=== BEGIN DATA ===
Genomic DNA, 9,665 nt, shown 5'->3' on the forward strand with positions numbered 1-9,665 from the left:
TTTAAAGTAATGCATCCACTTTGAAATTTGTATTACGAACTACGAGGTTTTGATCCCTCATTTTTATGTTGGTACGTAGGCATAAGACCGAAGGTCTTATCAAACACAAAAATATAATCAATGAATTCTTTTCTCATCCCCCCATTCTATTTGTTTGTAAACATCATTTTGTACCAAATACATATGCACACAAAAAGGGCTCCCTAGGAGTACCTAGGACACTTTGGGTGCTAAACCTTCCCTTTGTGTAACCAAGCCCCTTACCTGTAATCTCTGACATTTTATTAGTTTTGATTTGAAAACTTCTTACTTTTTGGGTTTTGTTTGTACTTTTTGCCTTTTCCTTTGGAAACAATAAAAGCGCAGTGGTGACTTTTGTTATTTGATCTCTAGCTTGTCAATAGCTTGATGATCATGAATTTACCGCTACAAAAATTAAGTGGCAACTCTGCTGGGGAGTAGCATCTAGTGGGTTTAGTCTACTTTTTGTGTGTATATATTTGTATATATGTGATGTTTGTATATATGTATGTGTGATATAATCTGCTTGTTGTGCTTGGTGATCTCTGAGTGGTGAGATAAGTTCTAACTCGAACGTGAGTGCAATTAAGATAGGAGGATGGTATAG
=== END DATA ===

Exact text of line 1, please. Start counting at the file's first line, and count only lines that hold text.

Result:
Genomic DNA, 9,665 nt, shown 5'->3' on the forward strand with positions numbered 1-9,665 from the left: